- Speak on the Mordvin cuisine.
Traditional Mordovian cuisine is simple and healthy, but at the same time mysterious and enticing. Here are some delicacies that simply must be tried.
Meat is a staple ingredient for the locals, who have hunted since ancient times, and game would often feature on the dining tables in Erzyan and Mokshan households. Territorially, Mordovia is full of many deep rivers, streams and lakes that are full of fish, which has translated into a particular passion of the Mordvins for fishing. Both Erzyans and Mokshans love eating fish, whether it be raw, fried, baked, cured, dried or even soured.
Rich fish soup («tsebyar shurba» or «syupav shurba»)
Soup for Erzyans and Mokshans always has a meat base, even in less well-off families. One of the favourite soup recipes for people in Mordovia is a rich fish soup made from small and large river fish, which combine together to make the dish simultaneously hearty and aromatic. Fish-based dishes take up a large part of Mordovian cooking, although some may appear strange to visitors because of their unusual combinations. For example, fish stewed in milk or anchovies in dough. Coming back to the fish soup, the Erzyans sometimes make sterlet soup in a chicken broth.
Bear’s Paw («ovton lapat» or «ofton madyat»)
The most well-known main course in Mordovia is the «Bear’s Paw», which is a signature dish of many cafes and restaurants in the region and is served as a classic example of local cuisine. In case you were wondering, no meat from an actual bear is used in the cooking. The recipe uses beef, beef liver and pork, and black bread crumbs are spread on top of the patties once cooked, creating the appearance of a bear’s paw.
Mordovian blinis («pachat» or «pachi»)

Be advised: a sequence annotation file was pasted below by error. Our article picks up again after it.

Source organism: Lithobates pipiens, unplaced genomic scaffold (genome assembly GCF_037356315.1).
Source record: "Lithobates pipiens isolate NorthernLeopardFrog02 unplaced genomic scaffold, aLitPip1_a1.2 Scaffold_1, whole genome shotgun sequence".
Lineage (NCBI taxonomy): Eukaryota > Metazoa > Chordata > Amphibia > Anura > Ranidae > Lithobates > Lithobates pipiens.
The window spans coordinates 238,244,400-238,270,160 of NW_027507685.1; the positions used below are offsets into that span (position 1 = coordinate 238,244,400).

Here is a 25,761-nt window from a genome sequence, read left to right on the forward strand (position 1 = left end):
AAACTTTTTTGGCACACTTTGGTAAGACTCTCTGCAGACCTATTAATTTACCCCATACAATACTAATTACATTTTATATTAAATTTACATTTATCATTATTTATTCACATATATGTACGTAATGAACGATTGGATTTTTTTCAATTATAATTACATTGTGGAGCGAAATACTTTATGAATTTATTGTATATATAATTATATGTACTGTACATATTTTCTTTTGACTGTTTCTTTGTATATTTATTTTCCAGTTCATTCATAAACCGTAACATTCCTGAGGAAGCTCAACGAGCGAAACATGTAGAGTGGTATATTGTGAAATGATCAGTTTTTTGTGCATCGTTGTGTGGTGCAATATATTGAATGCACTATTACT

Mordovian blinis are distinguished by their great variety. The most common is made from millet flour but wheat, buckwheat and legumes are also used. The blinis should be full, fat and hearty. It is unthinkable not to see them on the dining table during a celebration in Mordovia.
Bosom of the bride
Desserts in Mordovian cuisine tend to be any one of a great number of sweet baked goods. Long ago they often had ceremonial importance, for example the original wedding cake with a filling made from cottage cheese called the «grudi molodushki»(bosom of the bride). In pagan times, this kind of pastry was an unmissable feature in the bridegroom’s home in Mokshan households before weddings. Guests would gather and pray to the high god Niske-Paz to bless the family with many children. Pagan religions have long since disappeared – the Mordvins were converted to Christianity in the middle of the 18th century – but these pastries have remained on the menu for Mordovian families during celebrations.
No table in Mordovia will go without poza during meal-times. This drink is similar to kvass but made from sugar beet. The beet is cut into pieces and put into water, where it stews for a few days. Then rye flour is added and the mixture is left to malt for six hours. The resulting mash is blended with yeast, flour again and sugar mixed with hops. Once ready, the drink is strained and preserved in a cold place. Interestingly, good poza can only be made on traditional kilns, as modern appliances do not produce the same effect. Therefore, despite the drink’s popularity, every attempt to mass-produce it have been unsuccessful. Poza does not contain alcohol and quenches thirst brilliantly, especially during the hot weather in June – exactly when the 2018 World Cup in Saransk will be